all about these first wave, second wave kind of trends. The game company
Atari comes up. They were the first to do
this home game thing. And then Nintendo just kind of
blew them out of the water. Hayes modems, anybody remember
Hayes modems? Right? They used to be like this 90%,
monopolistic kind of success. And then within a few years
they were destroyed. There’s lots of examples about
why that happens, and some suggestions about how
you manage that. But innovation is not
the holy grail. What you want instead is
directed innovation. You want to be able to say,
here’s a problem that we know we want to solve. We’ve identified that
our customers suffer from this problem. We know that we can make money
from this problem. And we think we have the
technology that will let us build something that solves
those things. Let’s innovate here,
this thing. You don’t want innovation to
be a Buckminster Fuller, Einstein-ian, I’m just
going to be smart and just come up with– that’s closer to research. Directed innovation is the
thing, when you have the skills to make new products and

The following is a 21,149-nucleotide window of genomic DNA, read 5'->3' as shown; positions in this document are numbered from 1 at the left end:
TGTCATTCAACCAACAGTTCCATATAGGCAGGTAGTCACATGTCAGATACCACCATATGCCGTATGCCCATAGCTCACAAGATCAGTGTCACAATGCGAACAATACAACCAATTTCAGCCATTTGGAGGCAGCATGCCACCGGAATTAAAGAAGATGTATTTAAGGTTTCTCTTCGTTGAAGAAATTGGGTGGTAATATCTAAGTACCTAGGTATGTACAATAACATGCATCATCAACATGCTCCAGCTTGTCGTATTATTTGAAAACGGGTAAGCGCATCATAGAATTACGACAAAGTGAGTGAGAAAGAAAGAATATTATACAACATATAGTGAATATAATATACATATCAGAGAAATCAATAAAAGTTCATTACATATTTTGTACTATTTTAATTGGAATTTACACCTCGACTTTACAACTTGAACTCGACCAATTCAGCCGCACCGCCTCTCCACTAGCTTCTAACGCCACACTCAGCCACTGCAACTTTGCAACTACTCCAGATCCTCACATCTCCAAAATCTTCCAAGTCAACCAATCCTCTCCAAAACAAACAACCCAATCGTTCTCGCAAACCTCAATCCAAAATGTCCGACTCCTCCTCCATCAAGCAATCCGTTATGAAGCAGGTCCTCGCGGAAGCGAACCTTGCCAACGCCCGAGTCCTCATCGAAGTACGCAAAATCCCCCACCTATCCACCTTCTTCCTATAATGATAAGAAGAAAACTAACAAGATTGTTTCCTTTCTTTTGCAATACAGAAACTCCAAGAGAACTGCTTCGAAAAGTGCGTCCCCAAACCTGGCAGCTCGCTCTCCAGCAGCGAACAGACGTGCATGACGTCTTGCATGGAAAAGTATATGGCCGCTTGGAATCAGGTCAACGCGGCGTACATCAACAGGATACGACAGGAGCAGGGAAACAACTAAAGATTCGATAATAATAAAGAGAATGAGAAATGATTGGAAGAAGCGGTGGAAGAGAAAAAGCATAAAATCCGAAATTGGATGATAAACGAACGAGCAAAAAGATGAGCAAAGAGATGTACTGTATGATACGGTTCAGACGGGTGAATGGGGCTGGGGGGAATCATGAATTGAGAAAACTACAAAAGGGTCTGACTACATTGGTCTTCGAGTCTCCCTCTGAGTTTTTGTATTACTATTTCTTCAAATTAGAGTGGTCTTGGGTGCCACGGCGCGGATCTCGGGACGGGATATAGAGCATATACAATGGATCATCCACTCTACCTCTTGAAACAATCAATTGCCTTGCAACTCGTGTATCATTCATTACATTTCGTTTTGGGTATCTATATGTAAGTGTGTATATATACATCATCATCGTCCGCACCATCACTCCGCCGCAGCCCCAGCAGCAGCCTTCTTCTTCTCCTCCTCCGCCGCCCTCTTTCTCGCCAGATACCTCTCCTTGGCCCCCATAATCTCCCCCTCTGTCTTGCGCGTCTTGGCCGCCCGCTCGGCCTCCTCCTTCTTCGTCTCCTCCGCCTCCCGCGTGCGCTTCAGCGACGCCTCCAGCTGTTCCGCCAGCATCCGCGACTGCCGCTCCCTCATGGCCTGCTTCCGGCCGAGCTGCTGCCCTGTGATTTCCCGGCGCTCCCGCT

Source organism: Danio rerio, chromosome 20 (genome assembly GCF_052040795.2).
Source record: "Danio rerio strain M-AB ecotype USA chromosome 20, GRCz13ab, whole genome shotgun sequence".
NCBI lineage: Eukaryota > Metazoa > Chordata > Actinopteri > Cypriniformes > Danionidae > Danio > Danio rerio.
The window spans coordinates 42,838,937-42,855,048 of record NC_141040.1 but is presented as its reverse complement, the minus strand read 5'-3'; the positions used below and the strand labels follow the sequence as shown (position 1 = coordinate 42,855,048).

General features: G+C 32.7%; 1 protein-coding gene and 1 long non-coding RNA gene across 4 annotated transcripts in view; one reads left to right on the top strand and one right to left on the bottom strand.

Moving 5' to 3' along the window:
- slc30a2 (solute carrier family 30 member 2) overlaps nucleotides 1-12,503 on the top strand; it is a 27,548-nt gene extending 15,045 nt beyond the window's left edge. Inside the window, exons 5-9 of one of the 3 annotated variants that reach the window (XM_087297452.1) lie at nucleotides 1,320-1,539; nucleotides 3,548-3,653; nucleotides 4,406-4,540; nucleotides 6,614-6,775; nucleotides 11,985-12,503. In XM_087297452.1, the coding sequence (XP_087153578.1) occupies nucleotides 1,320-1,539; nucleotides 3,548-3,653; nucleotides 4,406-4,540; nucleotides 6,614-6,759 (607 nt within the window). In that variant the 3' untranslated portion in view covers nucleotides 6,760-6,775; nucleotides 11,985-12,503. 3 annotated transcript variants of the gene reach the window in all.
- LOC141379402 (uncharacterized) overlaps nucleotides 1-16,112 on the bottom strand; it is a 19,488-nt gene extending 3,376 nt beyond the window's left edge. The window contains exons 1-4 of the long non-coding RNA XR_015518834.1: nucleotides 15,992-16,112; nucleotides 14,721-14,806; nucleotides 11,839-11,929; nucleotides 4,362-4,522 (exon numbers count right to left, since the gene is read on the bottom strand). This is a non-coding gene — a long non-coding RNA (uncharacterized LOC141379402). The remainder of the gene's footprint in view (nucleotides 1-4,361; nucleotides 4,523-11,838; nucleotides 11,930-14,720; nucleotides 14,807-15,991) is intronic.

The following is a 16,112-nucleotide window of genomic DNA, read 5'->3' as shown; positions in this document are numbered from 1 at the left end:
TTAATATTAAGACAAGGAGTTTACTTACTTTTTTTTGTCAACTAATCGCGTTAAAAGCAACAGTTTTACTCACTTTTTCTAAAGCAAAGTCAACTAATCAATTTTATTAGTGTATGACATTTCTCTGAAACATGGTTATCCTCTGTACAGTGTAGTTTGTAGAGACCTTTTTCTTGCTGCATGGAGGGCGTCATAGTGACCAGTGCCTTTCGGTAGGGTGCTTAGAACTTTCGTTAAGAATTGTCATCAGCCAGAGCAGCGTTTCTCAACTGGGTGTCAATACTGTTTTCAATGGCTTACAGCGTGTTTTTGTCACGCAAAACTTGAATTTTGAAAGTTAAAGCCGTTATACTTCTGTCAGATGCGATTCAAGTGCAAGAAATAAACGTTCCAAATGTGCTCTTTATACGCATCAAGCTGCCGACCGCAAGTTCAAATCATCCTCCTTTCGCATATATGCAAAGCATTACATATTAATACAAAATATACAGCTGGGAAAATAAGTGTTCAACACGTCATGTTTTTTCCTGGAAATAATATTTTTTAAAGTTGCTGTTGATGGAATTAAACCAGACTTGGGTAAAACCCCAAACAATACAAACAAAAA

new ideas, that tends to be the sweet spot of
creative thinking. You start off by coming up with
some specific thing you know you want to achieve that
might be achievable. You define that, and then you
direct your innovation towards that thing. So I just have some examples,
a car that gets better mileage, a mousetrap that is
humane, effective, and easy to use; a beer that has some
certain set of characteristics that you think is important. And once you have that, the
way you do directed innovation– which is something that I
experienced for the first time on IE 4.0, I’ll talk about
that in a second– is you come up with some
period of time. You say, all right, here’s
our schedule. Here’s the amount of time we
have to explore different ideas for this thing. Here is the amount of time,
after that, we have to refine the best ideas we found. And at that point we’re going
to make decisions. And we’re going to build
something and ship it. So you end up with something
that looks like this, where you have some space
you’re creating. I’m saying three weeks, but
that could be any number. Explore alternatives, narrow
down alternatives. You started there with a
specific problem you’re trying to solve, you end up here with
a single definition for what you’re going to build. Then you go and you build it. And during that time period,
hey, you’re innovating, you’re coming up with all kinds
of different ideas. But they’re bounded by some
problem definition. It’s big enough to give you room
to innovate, but you know you’re not going to be thinking
about new kinds of you know processed cheese, or
new nuclear weapons systems, or something, right? Because you know there’s some
framework for what you’re directing your innovative
powers at. I actually don’t have time to
talk about this, so I’m going to skip it. The last thing that I was going